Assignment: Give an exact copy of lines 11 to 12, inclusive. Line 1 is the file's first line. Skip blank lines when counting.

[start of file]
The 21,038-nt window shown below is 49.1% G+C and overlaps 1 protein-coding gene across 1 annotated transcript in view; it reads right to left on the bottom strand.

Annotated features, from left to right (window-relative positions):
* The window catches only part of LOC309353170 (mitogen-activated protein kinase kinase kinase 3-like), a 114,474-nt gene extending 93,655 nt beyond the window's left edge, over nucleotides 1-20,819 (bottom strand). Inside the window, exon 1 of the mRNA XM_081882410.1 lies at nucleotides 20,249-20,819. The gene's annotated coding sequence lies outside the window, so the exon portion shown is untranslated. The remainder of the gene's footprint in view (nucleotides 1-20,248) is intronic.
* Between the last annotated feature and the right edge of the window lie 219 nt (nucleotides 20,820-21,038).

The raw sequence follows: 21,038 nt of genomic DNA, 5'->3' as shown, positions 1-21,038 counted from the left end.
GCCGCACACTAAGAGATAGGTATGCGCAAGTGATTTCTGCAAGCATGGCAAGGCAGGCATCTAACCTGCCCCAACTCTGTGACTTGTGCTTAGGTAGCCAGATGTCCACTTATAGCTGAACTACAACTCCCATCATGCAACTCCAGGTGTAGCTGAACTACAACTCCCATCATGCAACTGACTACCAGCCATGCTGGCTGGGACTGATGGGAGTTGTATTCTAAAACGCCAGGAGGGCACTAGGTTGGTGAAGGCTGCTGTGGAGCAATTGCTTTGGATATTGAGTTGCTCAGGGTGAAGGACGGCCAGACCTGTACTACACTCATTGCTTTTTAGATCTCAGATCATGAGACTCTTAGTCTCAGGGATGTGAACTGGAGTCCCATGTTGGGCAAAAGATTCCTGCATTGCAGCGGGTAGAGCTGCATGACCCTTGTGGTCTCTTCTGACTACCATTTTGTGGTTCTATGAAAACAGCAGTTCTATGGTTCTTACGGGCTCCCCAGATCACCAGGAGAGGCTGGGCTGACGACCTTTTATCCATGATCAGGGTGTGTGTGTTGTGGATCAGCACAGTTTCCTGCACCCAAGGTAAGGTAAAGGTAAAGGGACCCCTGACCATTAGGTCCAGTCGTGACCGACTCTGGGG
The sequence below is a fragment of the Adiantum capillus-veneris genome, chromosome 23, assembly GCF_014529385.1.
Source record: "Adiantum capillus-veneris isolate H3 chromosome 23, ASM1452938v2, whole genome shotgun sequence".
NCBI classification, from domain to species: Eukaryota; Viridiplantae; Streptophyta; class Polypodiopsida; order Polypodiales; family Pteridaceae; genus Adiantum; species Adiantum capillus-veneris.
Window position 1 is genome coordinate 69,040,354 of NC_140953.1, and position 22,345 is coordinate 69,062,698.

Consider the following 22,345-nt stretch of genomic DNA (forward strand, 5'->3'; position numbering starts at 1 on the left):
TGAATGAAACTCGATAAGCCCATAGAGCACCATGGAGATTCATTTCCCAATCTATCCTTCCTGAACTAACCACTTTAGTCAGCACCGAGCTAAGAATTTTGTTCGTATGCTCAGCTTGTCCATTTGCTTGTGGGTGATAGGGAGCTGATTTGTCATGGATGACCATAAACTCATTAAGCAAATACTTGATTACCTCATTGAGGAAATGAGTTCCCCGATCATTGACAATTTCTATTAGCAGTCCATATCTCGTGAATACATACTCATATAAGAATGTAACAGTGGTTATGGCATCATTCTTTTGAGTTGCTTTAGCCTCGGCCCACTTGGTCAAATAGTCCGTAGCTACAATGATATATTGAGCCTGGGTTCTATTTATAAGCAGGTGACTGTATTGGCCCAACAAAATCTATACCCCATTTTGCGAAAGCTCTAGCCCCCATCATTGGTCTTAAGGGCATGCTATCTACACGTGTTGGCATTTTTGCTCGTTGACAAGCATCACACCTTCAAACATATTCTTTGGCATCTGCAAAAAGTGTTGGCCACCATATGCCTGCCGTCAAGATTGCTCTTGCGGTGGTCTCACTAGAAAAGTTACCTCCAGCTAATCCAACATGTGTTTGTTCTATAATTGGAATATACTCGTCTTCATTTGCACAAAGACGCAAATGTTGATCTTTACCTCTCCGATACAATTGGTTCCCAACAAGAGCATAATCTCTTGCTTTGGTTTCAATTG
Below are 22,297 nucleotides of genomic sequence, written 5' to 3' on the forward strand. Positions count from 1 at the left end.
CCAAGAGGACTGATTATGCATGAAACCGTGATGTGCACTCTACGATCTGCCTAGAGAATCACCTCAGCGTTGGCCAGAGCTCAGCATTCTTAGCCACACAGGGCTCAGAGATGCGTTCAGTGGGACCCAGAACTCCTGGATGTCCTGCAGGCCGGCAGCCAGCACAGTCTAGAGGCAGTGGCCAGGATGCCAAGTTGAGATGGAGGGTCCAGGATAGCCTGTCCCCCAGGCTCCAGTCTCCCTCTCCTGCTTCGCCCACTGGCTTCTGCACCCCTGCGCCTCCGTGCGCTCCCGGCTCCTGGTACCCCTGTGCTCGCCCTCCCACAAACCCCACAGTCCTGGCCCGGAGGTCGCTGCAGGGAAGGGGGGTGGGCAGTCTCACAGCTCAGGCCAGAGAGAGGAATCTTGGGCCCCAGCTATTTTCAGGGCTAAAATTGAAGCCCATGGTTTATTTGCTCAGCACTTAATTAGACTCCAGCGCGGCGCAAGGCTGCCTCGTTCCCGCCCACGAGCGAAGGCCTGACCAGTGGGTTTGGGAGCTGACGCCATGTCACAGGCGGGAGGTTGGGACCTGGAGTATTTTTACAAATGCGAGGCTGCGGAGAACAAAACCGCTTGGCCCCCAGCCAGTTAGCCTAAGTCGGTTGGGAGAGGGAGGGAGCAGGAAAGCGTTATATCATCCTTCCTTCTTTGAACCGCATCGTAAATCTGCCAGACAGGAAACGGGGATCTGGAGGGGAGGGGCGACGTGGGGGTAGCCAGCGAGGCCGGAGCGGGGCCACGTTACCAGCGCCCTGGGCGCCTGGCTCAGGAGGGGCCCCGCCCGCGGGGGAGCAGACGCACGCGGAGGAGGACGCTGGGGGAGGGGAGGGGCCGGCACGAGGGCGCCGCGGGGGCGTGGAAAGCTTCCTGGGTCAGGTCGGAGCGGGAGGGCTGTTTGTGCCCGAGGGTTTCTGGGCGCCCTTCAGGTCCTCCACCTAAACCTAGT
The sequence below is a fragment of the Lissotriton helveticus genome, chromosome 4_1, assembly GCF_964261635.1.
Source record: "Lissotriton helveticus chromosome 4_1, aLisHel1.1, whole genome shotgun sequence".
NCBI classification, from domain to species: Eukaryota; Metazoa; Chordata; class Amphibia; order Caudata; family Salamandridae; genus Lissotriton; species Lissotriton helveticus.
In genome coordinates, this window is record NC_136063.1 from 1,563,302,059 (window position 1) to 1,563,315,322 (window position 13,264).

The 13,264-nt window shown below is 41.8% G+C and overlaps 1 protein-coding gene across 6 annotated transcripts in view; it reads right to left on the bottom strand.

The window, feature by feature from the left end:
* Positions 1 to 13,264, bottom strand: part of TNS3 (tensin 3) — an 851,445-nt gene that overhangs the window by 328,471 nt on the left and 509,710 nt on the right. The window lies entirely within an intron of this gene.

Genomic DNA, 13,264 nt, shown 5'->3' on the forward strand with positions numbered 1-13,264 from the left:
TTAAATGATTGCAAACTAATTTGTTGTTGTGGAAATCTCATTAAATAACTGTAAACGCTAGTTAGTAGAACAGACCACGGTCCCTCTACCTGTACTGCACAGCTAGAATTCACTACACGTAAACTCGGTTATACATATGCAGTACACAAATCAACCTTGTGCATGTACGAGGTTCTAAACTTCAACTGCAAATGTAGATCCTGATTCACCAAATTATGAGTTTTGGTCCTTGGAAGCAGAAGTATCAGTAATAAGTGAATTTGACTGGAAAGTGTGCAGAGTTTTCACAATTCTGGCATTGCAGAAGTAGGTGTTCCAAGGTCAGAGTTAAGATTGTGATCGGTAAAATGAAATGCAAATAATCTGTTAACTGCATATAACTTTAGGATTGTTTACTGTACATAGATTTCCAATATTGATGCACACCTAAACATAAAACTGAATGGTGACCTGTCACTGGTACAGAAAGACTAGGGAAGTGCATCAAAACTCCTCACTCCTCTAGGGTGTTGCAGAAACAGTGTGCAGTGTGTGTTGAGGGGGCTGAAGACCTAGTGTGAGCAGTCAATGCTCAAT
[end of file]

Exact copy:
Consider the following 22,345-nt stretch of genomic DNA (forward strand, 5'->3'; position numbering starts at 1 on the left):
TGAATGAAACTCGATAAGCCCATAGAGCACCATGGAGATTCATTTCCCAATCTATCCTTCCTGAACTAACCACTTTAGTCAGCACCGAGCTAAGAATTTTGTTCGTATGCTCAGCTTGTCCATTTGCTTGTGGGTGATAGGGAGCTGATTTGTCATGGATGACCATAAACTCATTAAGCAAATACTTGATTACCTCATTGAGGAAATGAGTTCCCCGATCATTGACAATTTCTATTAGCAGTCCATATCTCGTGAATACATACTCATATAAGAATGTAACAGTGGTTATGGCATCATTCTTTTGAGTTGCTTTAGCCTCGGCCCACTTGGTCAAATAGTCCGTAGCTACAATGATATATTGAGCCTGGGTTCTATTTATAAGCAGGTGACTGTATTGGCCCAACAAAATCTATACCCCATTTTGCGAAAGCTCTAGCCCCCATCATTGGTCTTAAGGGCATGCTATCTACACGTGTTGGCATTTTTGCTCGTTGACAAGCATCACACCTTCAAACATATTCTTTGGCATCTGCAAAAAGTGTTGGCCACCATATGCCTGCCGTCAAGATTGCTCTTGCGGTGGTCTCACTAGAAAAGTTACCTCCAGCTAATCCAACATGTGTTTGTTCTATAATTGGAATATACTCGTCTTCATTTGCACAAAGACGCAAATGTTGATCTTTACCTCTCCGATACAATTGGTTCCCAACAAGAGCATAATCTCTTGCTTTGGTTTCAATTG